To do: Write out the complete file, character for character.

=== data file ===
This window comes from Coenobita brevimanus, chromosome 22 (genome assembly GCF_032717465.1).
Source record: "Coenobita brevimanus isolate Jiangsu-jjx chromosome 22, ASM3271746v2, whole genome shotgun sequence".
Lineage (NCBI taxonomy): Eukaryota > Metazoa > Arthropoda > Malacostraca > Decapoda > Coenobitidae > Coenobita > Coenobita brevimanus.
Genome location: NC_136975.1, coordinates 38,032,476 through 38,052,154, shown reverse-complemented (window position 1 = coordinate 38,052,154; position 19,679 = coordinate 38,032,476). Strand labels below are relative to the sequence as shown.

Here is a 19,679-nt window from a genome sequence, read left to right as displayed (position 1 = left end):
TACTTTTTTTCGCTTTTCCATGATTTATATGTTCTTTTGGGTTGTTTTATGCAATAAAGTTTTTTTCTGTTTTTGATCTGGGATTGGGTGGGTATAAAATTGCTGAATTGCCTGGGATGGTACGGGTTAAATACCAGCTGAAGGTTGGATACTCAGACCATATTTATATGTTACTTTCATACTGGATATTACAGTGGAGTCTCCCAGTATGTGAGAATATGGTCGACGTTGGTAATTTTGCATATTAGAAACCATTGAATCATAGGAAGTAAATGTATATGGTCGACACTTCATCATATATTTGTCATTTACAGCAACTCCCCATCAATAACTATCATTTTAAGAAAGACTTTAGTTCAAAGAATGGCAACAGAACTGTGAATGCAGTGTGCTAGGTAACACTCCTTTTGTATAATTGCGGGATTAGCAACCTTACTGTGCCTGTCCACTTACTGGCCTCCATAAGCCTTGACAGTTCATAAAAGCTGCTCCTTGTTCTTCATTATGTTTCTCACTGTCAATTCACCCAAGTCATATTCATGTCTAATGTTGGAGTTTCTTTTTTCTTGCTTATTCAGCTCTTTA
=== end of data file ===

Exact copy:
This window comes from Coenobita brevimanus, chromosome 22 (genome assembly GCF_032717465.1).
Source record: "Coenobita brevimanus isolate Jiangsu-jjx chromosome 22, ASM3271746v2, whole genome shotgun sequence".
Lineage (NCBI taxonomy): Eukaryota > Metazoa > Arthropoda > Malacostraca > Decapoda > Coenobitidae > Coenobita > Coenobita brevimanus.
Genome location: NC_136975.1, coordinates 38,032,476 through 38,052,154, shown reverse-complemented (window position 1 = coordinate 38,052,154; position 19,679 = coordinate 38,032,476). Strand labels below are relative to the sequence as shown.

Here is a 19,679-nt window from a genome sequence, read left to right as displayed (position 1 = left end):
TACTTTTTTTCGCTTTTCCATGATTTATATGTTCTTTTGGGTTGTTTTATGCAATAAAGTTTTTTTCTGTTTTTGATCTGGGATTGGGTGGGTATAAAATTGCTGAATTGCCTGGGATGGTACGGGTTAAATACCAGCTGAAGGTTGGATACTCAGACCATATTTATATGTTACTTTCATACTGGATATTACAGTGGAGTCTCCCAGTATGTGAGAATATGGTCGACGTTGGTAATTTTGCATATTAGAAACCATTGAATCATAGGAAGTAAATGTATATGGTCGACACTTCATCATATATTTGTCATTTACAGCAACTCCCCATCAATAACTATCATTTTAAGAAAGACTTTAGTTCAAAGAATGGCAACAGAACTGTGAATGCAGTGTGCTAGGTAACACTCCTTTTGTATAATTGCGGGATTAGCAACCTTACTGTGCCTGTCCACTTACTGGCCTCCATAAGCCTTGACAGTTCATAAAAGCTGCTCCTTGTTCTTCATTATGTTTCTCACTGTCAATTCACCCAAGTCATATTCATGTCTAATGTTGGAGTTTCTTTTTTCTTGCTTATTCAGCTCTTTA